Events and Announcements
“Skulls, Skeletons and Sweets",
with IMS Executive Vice President Marta Barber
The Day of the Dead tradition in Middle America – and quickly spreading to Latino enclaves in the United States – may have a modern birth, but its origin dates back millennia. Unlike Halloween, a celebration that is mostly reserved for children, the Day of the Dead festivities are certainly geared for adults. Don’t think, though, that it is all tears and laments as people remember their loved ones gone. It is a joyful, two-day celebration interpreted as a welcoming of the ancestors long gone and the recent dead who come back for a closer interaction with family and friends. Food, drink and flowers are offered in beautiful displays that you can find in city parks, homes, and obviously, cemeteries. With IMS Vice President Marta Barber.
Miami Dade College, Kendall Campus, Room R404
"Cotton and Mesoamerica",
with IMS Webmaster Keith Merwin
When you hear about Mesoamerican agriculture you think of corn. But modern cotton is a Mesoamerican development. The oldest known cotton textiles come from a cave near Tehuacán, Mexico, and have been dated to around 5800 BC. Over 90% of the world’s cotton crop is made up of Gossypium hirsutum, which is native to Mexico and Central America. The rest of the crop is Gossypium barbadense, which is believed to come from Peru. Modern commercial cotton is white, but varieties developed in Ancient America include white, brown, green, red and shades of these colors. This presentation will discuss the history of cotton in the Americas and its relationship to modern cotton. Photographs and where possible, samples of cotton in several colors will be included. With IMS Webmaster Keith Merwin. Keith has done extensive research on cotton.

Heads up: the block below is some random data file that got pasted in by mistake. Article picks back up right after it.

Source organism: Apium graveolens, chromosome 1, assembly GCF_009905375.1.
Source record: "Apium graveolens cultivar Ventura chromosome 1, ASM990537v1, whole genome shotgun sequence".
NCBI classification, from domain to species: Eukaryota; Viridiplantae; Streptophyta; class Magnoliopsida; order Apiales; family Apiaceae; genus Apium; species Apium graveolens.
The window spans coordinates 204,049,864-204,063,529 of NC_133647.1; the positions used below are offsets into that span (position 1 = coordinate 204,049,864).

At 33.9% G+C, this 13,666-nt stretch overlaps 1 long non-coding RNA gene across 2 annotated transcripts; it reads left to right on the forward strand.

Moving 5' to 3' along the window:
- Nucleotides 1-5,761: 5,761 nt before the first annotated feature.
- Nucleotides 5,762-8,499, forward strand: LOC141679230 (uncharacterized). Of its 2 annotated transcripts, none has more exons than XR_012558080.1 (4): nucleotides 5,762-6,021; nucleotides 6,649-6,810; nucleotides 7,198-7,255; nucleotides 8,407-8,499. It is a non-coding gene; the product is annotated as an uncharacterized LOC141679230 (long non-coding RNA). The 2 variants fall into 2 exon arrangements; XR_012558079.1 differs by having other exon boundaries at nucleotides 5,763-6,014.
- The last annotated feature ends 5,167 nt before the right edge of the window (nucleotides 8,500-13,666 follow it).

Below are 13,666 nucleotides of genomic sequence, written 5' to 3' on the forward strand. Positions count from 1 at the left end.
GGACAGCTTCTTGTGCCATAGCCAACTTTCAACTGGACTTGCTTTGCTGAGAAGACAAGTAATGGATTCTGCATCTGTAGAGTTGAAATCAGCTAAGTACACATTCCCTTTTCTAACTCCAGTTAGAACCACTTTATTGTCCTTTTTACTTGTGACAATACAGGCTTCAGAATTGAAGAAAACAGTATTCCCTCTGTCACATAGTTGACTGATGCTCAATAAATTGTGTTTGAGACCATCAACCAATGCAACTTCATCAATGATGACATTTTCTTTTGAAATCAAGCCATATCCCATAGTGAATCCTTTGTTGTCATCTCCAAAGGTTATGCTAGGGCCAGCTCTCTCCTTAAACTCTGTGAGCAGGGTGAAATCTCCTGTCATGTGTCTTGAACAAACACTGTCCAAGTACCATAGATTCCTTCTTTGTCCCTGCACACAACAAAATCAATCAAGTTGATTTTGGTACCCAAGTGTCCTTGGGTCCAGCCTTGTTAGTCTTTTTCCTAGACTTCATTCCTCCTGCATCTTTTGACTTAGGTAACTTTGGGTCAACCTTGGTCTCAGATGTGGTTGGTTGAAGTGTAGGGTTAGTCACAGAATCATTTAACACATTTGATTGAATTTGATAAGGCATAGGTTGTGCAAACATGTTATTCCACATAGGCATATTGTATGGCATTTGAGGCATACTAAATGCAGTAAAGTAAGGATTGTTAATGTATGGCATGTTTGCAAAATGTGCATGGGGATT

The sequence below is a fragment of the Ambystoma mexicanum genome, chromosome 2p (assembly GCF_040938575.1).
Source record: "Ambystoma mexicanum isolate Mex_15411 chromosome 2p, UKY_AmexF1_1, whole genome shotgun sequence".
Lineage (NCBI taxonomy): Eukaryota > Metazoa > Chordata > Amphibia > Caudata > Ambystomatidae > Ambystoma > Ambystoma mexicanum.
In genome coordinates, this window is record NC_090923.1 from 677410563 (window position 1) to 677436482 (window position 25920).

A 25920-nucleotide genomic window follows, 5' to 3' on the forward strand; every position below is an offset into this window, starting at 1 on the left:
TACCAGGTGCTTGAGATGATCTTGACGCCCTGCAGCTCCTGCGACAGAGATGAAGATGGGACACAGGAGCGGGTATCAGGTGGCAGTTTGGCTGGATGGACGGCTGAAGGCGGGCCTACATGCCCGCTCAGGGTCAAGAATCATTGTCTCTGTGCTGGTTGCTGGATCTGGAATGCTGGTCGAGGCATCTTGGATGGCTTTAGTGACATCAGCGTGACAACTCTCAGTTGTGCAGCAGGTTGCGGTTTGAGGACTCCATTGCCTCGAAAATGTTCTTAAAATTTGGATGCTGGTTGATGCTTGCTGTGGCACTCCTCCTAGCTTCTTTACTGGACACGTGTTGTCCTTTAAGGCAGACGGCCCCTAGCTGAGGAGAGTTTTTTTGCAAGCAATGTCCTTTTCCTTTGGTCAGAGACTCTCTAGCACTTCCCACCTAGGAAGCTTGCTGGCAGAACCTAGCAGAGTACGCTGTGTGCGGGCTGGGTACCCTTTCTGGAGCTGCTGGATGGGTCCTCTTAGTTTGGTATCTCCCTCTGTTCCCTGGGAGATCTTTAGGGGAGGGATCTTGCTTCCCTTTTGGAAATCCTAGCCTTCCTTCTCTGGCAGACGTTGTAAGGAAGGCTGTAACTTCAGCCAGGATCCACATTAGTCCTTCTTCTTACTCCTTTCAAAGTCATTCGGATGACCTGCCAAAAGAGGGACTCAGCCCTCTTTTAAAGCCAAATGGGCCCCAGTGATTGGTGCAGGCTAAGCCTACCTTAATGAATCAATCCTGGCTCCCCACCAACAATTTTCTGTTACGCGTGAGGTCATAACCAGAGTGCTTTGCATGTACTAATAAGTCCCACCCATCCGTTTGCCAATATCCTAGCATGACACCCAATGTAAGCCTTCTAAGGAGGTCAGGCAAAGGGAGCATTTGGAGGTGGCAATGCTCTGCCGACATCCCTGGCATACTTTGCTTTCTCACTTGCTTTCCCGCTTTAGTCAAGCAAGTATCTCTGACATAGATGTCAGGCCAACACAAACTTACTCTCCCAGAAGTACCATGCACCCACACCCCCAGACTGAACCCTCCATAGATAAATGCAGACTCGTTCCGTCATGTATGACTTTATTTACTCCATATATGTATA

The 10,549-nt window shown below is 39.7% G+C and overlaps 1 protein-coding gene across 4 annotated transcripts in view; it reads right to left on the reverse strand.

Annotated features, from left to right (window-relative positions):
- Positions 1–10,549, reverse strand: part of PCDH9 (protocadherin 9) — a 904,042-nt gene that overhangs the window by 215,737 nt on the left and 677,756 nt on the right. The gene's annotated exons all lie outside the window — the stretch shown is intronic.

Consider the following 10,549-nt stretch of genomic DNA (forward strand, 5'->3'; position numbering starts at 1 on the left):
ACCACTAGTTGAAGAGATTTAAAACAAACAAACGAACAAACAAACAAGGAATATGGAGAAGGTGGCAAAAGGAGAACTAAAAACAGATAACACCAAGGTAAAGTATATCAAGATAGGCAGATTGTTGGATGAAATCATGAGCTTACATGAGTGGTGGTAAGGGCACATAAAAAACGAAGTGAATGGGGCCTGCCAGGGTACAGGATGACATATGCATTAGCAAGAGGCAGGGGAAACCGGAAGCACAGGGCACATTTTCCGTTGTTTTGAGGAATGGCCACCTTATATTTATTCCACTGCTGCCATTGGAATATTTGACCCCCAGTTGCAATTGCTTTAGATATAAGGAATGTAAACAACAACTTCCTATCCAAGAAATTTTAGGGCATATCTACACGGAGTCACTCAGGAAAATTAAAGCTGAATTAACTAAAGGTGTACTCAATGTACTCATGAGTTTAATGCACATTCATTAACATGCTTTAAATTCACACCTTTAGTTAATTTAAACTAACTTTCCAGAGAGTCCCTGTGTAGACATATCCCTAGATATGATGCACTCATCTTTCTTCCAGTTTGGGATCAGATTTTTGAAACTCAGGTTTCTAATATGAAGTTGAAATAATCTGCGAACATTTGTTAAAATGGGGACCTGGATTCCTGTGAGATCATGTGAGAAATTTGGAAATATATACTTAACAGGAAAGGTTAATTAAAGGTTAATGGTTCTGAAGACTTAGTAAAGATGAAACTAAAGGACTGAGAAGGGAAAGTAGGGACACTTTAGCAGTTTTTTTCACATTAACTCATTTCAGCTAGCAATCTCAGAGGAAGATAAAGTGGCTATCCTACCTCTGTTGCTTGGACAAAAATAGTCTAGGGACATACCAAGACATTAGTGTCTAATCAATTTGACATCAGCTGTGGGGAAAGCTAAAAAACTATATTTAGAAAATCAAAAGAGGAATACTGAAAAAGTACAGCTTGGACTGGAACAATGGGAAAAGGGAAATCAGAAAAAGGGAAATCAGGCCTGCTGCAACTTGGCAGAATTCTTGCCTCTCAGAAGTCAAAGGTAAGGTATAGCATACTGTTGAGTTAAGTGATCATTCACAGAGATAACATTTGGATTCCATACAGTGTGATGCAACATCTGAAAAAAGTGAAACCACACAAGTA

Tulane Maya Symposium:
Ixiktaak: Ancient Maya Woman
March 3-6, 2016
Harvard University's Peabody Museum has a new online exhibition called "Masterpieces of the Peabody Museum" Based on a former gallery exhibition, the online exhibition groups selected objects by their geographic origins. The ten artifacts in the "Masterpieces from Mesoamerica" include gold items from Panama, Maya Jade, a Maya wall panel, a vessel from the Puuc region, a carved Peccary Skull from Copan and a Holmul polychrome. Descriptions for the exhibit were written by scholars including Ian Graham, Tatiana Proskouriakoff and Gordon R. Wiley. The Mesoamerica page for the exhibition can be found here.